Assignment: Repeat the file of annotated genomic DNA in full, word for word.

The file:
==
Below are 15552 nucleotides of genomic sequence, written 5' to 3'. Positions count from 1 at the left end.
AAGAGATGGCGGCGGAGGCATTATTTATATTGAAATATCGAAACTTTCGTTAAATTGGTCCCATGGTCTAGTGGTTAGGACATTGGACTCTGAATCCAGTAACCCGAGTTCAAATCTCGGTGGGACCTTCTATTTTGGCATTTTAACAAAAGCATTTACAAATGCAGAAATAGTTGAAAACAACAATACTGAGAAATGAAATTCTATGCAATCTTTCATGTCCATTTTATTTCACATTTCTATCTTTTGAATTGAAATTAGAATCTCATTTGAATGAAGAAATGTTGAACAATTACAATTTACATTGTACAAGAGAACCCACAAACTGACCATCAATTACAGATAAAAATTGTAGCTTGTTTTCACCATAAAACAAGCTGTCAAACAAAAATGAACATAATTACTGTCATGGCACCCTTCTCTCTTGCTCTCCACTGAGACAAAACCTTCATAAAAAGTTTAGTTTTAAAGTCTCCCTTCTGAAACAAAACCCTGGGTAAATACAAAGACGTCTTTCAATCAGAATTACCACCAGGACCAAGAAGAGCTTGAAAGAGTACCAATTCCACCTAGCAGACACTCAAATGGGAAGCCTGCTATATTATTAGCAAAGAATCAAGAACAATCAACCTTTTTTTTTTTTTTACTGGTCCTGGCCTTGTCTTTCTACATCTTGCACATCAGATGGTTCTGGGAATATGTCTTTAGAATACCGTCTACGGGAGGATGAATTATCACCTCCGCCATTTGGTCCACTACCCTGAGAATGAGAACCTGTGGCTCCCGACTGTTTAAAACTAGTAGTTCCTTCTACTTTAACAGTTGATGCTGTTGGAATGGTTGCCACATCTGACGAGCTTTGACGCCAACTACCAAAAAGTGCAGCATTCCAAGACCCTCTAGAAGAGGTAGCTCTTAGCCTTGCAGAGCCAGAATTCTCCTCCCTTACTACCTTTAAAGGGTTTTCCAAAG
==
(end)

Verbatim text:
Below are 15552 nucleotides of genomic sequence, written 5' to 3'. Positions count from 1 at the left end.
AAGAGATGGCGGCGGAGGCATTATTTATATTGAAATATCGAAACTTTCGTTAAATTGGTCCCATGGTCTAGTGGTTAGGACATTGGACTCTGAATCCAGTAACCCGAGTTCAAATCTCGGTGGGACCTTCTATTTTGGCATTTTAACAAAAGCATTTACAAATGCAGAAATAGTTGAAAACAACAATACTGAGAAATGAAATTCTATGCAATCTTTCATGTCCATTTTATTTCACATTTCTATCTTTTGAATTGAAATTAGAATCTCATTTGAATGAAGAAATGTTGAACAATTACAATTTACATTGTACAAGAGAACCCACAAACTGACCATCAATTACAGATAAAAATTGTAGCTTGTTTTCACCATAAAACAAGCTGTCAAACAAAAATGAACATAATTACTGTCATGGCACCCTTCTCTCTTGCTCTCCACTGAGACAAAACCTTCATAAAAAGTTTAGTTTTAAAGTCTCCCTTCTGAAACAAAACCCTGGGTAAATACAAAGACGTCTTTCAATCAGAATTACCACCAGGACCAAGAAGAGCTTGAAAGAGTACCAATTCCACCTAGCAGACACTCAAATGGGAAGCCTGCTATATTATTAGCAAAGAATCAAGAACAATCAACCTTTTTTTTTTTTTTACTGGTCCTGGCCTTGTCTTTCTACATCTTGCACATCAGATGGTTCTGGGAATATGTCTTTAGAATACCGTCTACGGGAGGATGAATTATCACCTCCGCCATTTGGTCCACTACCCTGAGAATGAGAACCTGTGGCTCCCGACTGTTTAAAACTAGTAGTTCCTTCTACTTTAACAGTTGATGCTGTTGGAATGGTTGCCACATCTGACGAGCTTTGACGCCAACTACCAAAAAGTGCAGCATTCCAAGACCCTCTAGAAGAGGTAGCTCTTAGCCTTGCAGAGCCAGAATTCTCCTCCCTTACTACCTTTAAAGGGTTTTCCAAAG